10. Mr. Ed

    Mr. Ed Well-Known Member

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    Palmetto this is all very true but we don't have that much control over the Evo's camera lol
     
  11. dougrb

    dougrb Well-Known Member

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    Haha.. I was gonna say the same thing. It's all well and good to try and use DSLR theories, but Bryan Peterson hasn't written "Understanding Exposure For Your Phone Camera"!

    Yes, set things for different scenarios, but try and get good at one thing such as staying steady or using the shutter timer. If you set the timer, then you'll know when to keep steady. Keep the ISO LOW! Yes, you might get some blur if your subject decides to move, but this is why flash is desirable. If you use auto flash, then the camera should know what shutter speed to use considering that the aperture is set as is your ISO.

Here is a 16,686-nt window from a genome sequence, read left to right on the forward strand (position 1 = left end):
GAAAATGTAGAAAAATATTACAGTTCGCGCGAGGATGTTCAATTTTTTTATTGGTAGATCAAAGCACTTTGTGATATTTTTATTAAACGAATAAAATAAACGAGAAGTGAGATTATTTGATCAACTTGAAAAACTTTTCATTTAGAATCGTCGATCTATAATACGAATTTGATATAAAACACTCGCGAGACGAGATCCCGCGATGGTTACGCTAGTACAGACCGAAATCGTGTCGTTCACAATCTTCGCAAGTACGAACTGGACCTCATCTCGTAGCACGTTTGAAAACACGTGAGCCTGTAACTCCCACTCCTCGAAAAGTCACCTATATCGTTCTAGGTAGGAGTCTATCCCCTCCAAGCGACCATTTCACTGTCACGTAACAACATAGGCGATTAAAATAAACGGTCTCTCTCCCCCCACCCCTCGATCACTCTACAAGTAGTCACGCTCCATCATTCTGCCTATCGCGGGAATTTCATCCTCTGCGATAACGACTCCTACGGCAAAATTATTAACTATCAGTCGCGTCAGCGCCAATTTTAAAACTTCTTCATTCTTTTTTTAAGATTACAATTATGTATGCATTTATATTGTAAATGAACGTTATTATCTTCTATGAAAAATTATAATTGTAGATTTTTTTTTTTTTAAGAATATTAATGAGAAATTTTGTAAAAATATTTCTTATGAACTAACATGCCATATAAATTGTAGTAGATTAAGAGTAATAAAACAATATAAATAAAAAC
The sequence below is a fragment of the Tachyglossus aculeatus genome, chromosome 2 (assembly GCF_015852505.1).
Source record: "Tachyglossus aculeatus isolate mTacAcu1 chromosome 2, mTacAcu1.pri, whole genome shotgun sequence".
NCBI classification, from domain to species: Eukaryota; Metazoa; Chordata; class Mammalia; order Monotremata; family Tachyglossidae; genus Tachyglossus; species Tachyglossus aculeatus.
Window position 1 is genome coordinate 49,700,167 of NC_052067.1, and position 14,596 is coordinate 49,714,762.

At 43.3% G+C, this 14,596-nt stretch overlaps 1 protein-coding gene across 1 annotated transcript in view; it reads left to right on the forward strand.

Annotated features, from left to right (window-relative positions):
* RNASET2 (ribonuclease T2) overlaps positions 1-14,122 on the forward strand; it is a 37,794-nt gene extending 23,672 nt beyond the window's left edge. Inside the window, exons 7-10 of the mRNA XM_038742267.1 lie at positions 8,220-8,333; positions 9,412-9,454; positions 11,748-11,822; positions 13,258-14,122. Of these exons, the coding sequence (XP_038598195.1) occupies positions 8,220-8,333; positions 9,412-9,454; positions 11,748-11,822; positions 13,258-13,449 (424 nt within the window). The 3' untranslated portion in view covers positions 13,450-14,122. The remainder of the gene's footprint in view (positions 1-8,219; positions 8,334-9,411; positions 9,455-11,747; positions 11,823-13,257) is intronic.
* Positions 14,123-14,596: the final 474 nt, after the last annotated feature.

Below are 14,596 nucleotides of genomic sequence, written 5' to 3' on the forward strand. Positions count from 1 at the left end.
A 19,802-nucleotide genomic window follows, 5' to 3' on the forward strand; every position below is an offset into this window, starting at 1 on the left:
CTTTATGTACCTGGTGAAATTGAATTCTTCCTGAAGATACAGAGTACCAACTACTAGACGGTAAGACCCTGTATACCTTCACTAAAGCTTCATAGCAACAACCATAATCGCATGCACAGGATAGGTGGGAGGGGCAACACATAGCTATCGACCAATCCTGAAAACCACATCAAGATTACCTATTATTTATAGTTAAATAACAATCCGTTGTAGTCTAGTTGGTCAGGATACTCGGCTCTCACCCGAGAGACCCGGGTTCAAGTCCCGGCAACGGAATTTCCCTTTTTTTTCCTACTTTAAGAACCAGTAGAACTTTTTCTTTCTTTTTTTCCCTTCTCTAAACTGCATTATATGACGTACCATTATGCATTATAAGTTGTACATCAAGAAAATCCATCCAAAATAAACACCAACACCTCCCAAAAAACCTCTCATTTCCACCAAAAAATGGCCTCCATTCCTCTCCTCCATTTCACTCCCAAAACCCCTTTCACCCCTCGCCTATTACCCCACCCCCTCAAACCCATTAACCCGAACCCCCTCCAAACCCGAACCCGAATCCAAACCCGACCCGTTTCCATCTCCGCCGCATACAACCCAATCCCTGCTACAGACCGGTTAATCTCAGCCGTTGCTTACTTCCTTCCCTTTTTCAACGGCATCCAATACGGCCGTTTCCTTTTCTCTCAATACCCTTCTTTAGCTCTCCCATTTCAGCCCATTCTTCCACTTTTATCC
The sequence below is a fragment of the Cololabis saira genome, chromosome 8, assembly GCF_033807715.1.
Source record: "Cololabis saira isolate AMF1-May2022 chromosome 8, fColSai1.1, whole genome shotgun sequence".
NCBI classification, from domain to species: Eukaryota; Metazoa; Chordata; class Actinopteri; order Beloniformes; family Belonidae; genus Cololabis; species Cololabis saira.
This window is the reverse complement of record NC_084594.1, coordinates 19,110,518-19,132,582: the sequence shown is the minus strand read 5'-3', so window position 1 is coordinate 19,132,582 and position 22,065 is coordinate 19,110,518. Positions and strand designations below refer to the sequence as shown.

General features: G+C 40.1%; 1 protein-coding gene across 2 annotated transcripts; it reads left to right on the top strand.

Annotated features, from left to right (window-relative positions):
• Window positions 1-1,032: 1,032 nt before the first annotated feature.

There's really no need to make it more complicated than that.

    Here's one of my kitty. Even at ISO 100, I decided to use a bit of noise reduction. The first one is with NR and the second one is without. I think it's pretty obvious though. It was dark as night in that room, so the flash helped a lot. She wasn't moving but I wasn't solid as a rock, either.

    [​IMG]


    [​IMG]

    And yeah, she was reaaaaally comfy. ;)
    Doug
     
  12. Jayziac

    Jayziac Well-Known Member

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    Try the current two best Android apps, Vignette and Camera 360, which have "stabilize shot" feature that uses the accelerometer to detect when the camera is stable for a split second before snapping the picture. It reduces the number of blurry shots by a lot, allowing a lower ISO (less noise), and a longer shutter speed in dim light.